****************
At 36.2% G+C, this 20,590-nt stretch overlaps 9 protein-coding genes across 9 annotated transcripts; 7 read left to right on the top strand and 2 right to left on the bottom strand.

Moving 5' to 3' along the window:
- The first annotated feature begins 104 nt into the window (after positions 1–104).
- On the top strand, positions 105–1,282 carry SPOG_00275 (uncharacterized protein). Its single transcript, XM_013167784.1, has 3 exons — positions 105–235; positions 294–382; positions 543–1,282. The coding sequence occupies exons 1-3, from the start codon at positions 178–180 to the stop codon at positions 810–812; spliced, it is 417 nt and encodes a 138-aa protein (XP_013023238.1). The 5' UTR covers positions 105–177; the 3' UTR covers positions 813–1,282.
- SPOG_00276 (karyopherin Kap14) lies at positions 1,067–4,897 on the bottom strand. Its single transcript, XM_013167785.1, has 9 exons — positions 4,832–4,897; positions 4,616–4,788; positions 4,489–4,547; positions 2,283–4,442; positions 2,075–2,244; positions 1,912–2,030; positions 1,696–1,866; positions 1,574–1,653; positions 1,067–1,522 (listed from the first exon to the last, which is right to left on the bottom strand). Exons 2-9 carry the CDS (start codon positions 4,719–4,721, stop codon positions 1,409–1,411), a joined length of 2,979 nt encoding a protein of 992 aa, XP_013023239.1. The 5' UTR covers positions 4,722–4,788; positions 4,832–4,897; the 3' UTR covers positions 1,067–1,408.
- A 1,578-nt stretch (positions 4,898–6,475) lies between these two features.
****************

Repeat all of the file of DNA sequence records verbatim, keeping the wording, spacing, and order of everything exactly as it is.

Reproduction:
At 36.2% G+C, this 20,590-nt stretch overlaps 9 protein-coding genes across 9 annotated transcripts; 7 read left to right on the top strand and 2 right to left on the bottom strand.

Moving 5' to 3' along the window:
- The first annotated feature begins 104 nt into the window (after positions 1–104).
- On the top strand, positions 105–1,282 carry SPOG_00275 (uncharacterized protein). Its single transcript, XM_013167784.1, has 3 exons — positions 105–235; positions 294–382; positions 543–1,282. The coding sequence occupies exons 1-3, from the start codon at positions 178–180 to the stop codon at positions 810–812; spliced, it is 417 nt and encodes a 138-aa protein (XP_013023238.1). The 5' UTR covers positions 105–177; the 3' UTR covers positions 813–1,282.
- SPOG_00276 (karyopherin Kap14) lies at positions 1,067–4,897 on the bottom strand. Its single transcript, XM_013167785.1, has 9 exons — positions 4,832–4,897; positions 4,616–4,788; positions 4,489–4,547; positions 2,283–4,442; positions 2,075–2,244; positions 1,912–2,030; positions 1,696–1,866; positions 1,574–1,653; positions 1,067–1,522 (listed from the first exon to the last, which is right to left on the bottom strand). Exons 2-9 carry the CDS (start codon positions 4,719–4,721, stop codon positions 1,409–1,411), a joined length of 2,979 nt encoding a protein of 992 aa, XP_013023239.1. The 5' UTR covers positions 4,722–4,788; positions 4,832–4,897; the 3' UTR covers positions 1,067–1,408.
- A 1,578-nt stretch (positions 4,898–6,475) lies between these two features.